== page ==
Problems of Farm Mechanization in India

<strong>Problems of Farm Mechanization in India</strong>

The agricultural sector directly supports over 55% of the nation’s population, contributing over 14% of the GDP and over 11% of exports.

Farm productivity is almost flat, and we need a higher output to support the growing population. Our farm’s current output is much lower than other top market standards. Focused agricultural expansion is necessary to assure inclusiveness, faster global growth, and food security. It is also essential to raise the incomes of those who depend on agriculture.

Reasons for low farm mechanization in India:

  • High cost: Farm equipment, especially energy-efficient options, is capital intensive and is a significant investment for most of the farmers in India. A majority of them belong to the low-income bracket.
  • Inadequate technical know-how: There is always insufficient technological know-how on using and handling farm machines and equipment.
  • With labor shortage for agricultural operations owing to rural urban migration, shift from agriculture to services, and rise in demand for labour in nonfarm activities, there is a need to use labour for agricultural operations judiciously.
  • Another notable aspect of Indian agriculture is the high percentage of the female workforce employed in both the cultivation and processing stages of farming. Hence, ergonomically designed tools and equipment for reducing drudgery, enhancing safety, and comfort of women workers, and meeting the needs of women workers would help in better acceptance of technology in agriculture.
  • Tractor-isation’ and Not Mechanization – The penetration of tractors has grown from one per 150 hectares to one per 30 hectares on agricultural land. However, such a growth in penetration has not been seen in other agricultural implements. This phenomenon has been dubbed as ‘tractor-isation’. It is to be noted that for a sustainable agricultural future, other farm implements, not just tractors, must be advanced for farmers in the country.
  • Small and Scattered Land Holdings: Average farm size in India is less than 2 hectares, which is far lower than regions like European Union (14 hectares) and the US (170 hectares). Large farm machinery is challenging to operate on such land holdings, which in some cases are entirely unsuitable.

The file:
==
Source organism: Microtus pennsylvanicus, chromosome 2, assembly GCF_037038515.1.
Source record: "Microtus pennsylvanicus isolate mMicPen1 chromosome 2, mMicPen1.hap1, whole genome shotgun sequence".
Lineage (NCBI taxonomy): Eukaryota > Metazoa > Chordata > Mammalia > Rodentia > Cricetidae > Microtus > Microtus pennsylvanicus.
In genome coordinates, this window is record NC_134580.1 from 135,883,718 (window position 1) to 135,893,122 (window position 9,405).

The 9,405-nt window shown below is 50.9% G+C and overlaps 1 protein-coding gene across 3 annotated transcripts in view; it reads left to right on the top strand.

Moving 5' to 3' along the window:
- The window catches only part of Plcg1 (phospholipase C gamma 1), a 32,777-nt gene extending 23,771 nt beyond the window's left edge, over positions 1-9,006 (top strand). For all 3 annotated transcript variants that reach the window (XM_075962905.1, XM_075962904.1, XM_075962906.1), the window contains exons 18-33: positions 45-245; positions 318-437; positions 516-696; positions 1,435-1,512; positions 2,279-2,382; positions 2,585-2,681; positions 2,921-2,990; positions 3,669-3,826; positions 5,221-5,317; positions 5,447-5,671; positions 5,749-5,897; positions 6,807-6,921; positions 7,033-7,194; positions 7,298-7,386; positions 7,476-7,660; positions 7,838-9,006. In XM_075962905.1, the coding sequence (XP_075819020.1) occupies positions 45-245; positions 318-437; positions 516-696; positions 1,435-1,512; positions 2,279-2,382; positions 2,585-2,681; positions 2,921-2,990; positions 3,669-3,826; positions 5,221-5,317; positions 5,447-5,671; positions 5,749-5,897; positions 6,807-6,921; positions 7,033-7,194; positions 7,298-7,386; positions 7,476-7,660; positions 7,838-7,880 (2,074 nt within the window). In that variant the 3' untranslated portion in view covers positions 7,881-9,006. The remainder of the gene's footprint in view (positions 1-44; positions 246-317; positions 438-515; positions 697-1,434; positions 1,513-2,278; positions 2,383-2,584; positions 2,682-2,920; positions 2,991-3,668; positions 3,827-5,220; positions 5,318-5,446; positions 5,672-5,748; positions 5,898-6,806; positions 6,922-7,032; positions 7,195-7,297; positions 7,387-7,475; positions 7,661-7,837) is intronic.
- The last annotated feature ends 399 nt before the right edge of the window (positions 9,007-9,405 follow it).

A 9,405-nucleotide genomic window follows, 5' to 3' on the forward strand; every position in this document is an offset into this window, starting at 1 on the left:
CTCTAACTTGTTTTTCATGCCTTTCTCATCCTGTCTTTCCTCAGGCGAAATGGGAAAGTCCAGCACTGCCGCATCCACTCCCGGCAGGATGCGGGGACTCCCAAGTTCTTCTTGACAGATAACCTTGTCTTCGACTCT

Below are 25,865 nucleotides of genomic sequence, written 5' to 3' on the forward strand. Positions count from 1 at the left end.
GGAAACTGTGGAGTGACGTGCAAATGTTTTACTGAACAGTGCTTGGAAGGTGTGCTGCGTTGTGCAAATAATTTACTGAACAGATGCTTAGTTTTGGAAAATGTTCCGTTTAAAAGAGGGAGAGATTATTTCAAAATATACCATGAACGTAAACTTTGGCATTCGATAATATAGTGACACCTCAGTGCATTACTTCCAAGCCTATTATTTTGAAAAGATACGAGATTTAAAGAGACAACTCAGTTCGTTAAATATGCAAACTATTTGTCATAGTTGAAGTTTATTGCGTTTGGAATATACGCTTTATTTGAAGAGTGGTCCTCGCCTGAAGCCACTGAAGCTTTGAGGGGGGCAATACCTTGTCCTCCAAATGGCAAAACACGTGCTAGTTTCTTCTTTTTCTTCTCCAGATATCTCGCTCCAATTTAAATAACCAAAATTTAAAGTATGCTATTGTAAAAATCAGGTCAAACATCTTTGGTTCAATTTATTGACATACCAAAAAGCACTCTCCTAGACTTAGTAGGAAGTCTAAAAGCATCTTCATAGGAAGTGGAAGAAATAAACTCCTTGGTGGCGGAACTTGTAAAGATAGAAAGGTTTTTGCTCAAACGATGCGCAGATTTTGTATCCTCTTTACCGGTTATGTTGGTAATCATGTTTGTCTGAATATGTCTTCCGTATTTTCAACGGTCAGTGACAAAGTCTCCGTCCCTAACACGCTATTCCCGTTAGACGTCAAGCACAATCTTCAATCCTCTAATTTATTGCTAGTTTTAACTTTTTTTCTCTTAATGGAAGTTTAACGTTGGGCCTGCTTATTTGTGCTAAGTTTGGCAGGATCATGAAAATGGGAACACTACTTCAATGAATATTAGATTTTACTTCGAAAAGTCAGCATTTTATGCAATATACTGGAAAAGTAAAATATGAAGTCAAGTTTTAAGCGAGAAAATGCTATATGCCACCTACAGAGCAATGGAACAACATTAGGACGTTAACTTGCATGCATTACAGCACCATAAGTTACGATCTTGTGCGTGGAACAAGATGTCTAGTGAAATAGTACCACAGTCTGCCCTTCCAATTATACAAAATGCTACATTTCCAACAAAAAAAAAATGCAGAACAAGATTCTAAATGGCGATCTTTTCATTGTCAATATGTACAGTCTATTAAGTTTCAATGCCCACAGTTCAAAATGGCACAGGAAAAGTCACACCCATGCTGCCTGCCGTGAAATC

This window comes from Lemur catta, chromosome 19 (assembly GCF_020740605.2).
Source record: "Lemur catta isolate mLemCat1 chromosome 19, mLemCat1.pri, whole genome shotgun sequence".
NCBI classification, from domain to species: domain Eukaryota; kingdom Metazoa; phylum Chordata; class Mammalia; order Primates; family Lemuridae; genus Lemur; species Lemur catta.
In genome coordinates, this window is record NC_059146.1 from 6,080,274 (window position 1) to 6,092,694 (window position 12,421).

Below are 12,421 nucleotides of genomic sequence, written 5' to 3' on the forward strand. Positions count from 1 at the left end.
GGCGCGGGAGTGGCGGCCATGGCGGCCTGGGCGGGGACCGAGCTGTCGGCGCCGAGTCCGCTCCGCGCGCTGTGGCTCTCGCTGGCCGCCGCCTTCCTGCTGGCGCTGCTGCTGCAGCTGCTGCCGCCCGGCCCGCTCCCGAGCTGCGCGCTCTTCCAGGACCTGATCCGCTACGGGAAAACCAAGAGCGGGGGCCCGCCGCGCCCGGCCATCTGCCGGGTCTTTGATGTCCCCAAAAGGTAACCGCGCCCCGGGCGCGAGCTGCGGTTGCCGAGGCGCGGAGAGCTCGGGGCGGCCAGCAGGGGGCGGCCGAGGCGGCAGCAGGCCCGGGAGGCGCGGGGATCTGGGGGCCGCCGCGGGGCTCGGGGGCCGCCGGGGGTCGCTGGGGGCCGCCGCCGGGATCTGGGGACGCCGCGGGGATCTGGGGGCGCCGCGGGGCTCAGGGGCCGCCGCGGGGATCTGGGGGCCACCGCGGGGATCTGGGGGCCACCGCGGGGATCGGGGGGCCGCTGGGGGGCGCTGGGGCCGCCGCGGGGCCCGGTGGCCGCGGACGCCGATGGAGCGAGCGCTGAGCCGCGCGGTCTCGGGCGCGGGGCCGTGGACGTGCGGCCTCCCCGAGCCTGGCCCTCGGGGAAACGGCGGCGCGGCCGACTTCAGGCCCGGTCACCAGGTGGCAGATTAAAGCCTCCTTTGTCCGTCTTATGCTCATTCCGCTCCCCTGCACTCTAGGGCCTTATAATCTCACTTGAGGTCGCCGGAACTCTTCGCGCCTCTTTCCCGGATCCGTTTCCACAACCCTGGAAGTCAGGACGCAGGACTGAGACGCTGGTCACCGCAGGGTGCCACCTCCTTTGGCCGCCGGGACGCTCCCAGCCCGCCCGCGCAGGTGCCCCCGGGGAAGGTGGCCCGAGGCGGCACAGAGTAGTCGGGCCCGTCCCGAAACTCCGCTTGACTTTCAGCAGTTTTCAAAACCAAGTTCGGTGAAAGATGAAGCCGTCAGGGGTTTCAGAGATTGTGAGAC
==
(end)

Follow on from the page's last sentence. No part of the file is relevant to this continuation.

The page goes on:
Challenges to farm mechanization:

Let’s look at the challenges from the viewpoint of numerous stakeholders:

  • Marginal Farmer

It is crucial and necessary to incorporate marginal farmers into the farm mechanization strategy. The main limitations are that a) marginal farmers think advanced technology is complicated and not their cup of tea. The second obstacle is the higher equipment cost and the requirement for significant investment in a range of equipment/size/technology for various conditions/crops.

  • Lack of Knowledge

Farmers lack the education and training to use farm equipment and select appropriate farm machinery efficiently. The diverse farm size and soil types result in the need for customized farm machinery and equipment for different regions of the country. Lack of knowledge in the aspects of operation, maintenance, and repair of equipment restricts the use

of farm machinery. Farmers are also most often unable to buy advanced machinery required for farm mechanization. This also impacts the farm output/productivity and hence the farmers’ revenues.

  • Future Machines

New machines to be designed and developed. We need adaptable machinery that can be used for different crops, such as multi-crop harvesters and tractors, in addition to adapting. The fusion of farm mechanization and agronomic methods is a further crucial change.

  • The infrastructure of Rural India

Improving the infrastructure, and distribution channels and supporting farmers with easy access to spare parts for every farmer at the location, along with technicians’ availability for guidance and knowledge dissemination, would help decrease downtime and increase the confidence to adopt new technologies.

  • Credit availability to buy new and used machinery

The purchase of farm equipment is a significant investment for most farmers in India. Hence, reasonable financing norms are a must for ensuring mechanization. An issue that has been persistent in financing is the purchase of standalone implements. With the increasing need for precision implements and machinery other than a tractor, the sector has immense potential for enhanced credit flow. The emerging areas that need attention include the mechanization of labor-intensive operations.

The overall level of mechanization in farming is below 50 percent in the case of majority of the farming operations in India.

The level of farm mechanization in India requires more to be done in terms of introducing better equipment for each farming operation to reduce drudgery, improve efficiency by saving time, labour, improve productivity, minimize wastage and reduce labour costs for each operation.

Agrictools is here to solve these problems, facilitate the farmers in India, and overcome the daily challenges they face in the field.